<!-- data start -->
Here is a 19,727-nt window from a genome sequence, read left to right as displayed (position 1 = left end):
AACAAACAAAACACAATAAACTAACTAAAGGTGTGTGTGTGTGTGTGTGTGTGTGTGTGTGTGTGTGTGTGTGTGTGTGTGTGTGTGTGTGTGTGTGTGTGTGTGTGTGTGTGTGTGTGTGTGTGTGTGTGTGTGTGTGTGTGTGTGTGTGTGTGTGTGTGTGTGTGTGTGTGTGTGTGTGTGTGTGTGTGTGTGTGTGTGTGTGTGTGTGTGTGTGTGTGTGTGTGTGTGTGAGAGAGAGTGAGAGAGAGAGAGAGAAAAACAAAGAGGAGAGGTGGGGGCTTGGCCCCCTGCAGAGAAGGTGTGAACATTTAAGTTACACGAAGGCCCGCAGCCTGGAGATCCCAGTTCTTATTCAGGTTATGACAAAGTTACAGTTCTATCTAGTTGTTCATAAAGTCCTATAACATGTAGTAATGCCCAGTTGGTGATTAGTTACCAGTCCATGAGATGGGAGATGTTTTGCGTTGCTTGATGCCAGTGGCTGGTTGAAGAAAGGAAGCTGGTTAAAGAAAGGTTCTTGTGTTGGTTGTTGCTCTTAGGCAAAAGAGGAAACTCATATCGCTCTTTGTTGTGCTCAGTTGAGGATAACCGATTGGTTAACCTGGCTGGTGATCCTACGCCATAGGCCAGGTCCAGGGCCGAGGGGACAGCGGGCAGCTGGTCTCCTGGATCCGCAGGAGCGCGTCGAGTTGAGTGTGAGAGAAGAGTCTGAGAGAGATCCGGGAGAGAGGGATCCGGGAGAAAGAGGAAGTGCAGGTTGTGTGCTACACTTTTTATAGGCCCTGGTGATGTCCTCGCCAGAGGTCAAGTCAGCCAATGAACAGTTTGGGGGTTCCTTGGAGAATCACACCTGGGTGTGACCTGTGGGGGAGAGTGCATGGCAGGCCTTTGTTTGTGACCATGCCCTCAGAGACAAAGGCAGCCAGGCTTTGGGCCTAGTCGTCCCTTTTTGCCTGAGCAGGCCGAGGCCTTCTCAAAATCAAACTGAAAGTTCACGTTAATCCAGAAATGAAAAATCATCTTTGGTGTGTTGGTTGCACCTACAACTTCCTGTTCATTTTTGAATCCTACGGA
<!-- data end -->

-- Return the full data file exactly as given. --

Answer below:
Here is a 19,727-nt window from a genome sequence, read left to right as displayed (position 1 = left end):
AACAAACAAAACACAATAAACTAACTAAAGGTGTGTGTGTGTGTGTGTGTGTGTGTGTGTGTGTGTGTGTGTGTGTGTGTGTGTGTGTGTGTGTGTGTGTGTGTGTGTGTGTGTGTGTGTGTGTGTGTGTGTGTGTGTGTGTGTGTGTGTGTGTGTGTGTGTGTGTGTGTGTGTGTGTGTGTGTGTGTGTGTGTGTGTGTGTGTGTGTGTGTGTGTGTGTGTGTGTGTGTGTGAGAGAGAGTGAGAGAGAGAGAGAGAAAAACAAAGAGGAGAGGTGGGGGCTTGGCCCCCTGCAGAGAAGGTGTGAACATTTAAGTTACACGAAGGCCCGCAGCCTGGAGATCCCAGTTCTTATTCAGGTTATGACAAAGTTACAGTTCTATCTAGTTGTTCATAAAGTCCTATAACATGTAGTAATGCCCAGTTGGTGATTAGTTACCAGTCCATGAGATGGGAGATGTTTTGCGTTGCTTGATGCCAGTGGCTGGTTGAAGAAAGGAAGCTGGTTAAAGAAAGGTTCTTGTGTTGGTTGTTGCTCTTAGGCAAAAGAGGAAACTCATATCGCTCTTTGTTGTGCTCAGTTGAGGATAACCGATTGGTTAACCTGGCTGGTGATCCTACGCCATAGGCCAGGTCCAGGGCCGAGGGGACAGCGGGCAGCTGGTCTCCTGGATCCGCAGGAGCGCGTCGAGTTGAGTGTGAGAGAAGAGTCTGAGAGAGATCCGGGAGAGAGGGATCCGGGAGAAAGAGGAAGTGCAGGTTGTGTGCTACACTTTTTATAGGCCCTGGTGATGTCCTCGCCAGAGGTCAAGTCAGCCAATGAACAGTTTGGGGGTTCCTTGGAGAATCACACCTGGGTGTGACCTGTGGGGGAGAGTGCATGGCAGGCCTTTGTTTGTGACCATGCCCTCAGAGACAAAGGCAGCCAGGCTTTGGGCCTAGTCGTCCCTTTTTGCCTGAGCAGGCCGAGGCCTTCTCAAAATCAAACTGAAAGTTCACGTTAATCCAGAAATGAAAAATCATCTTTGGTGTGTTGGTTGCACCTACAACTTCCTGTTCATTTTTGAATCCTACGGA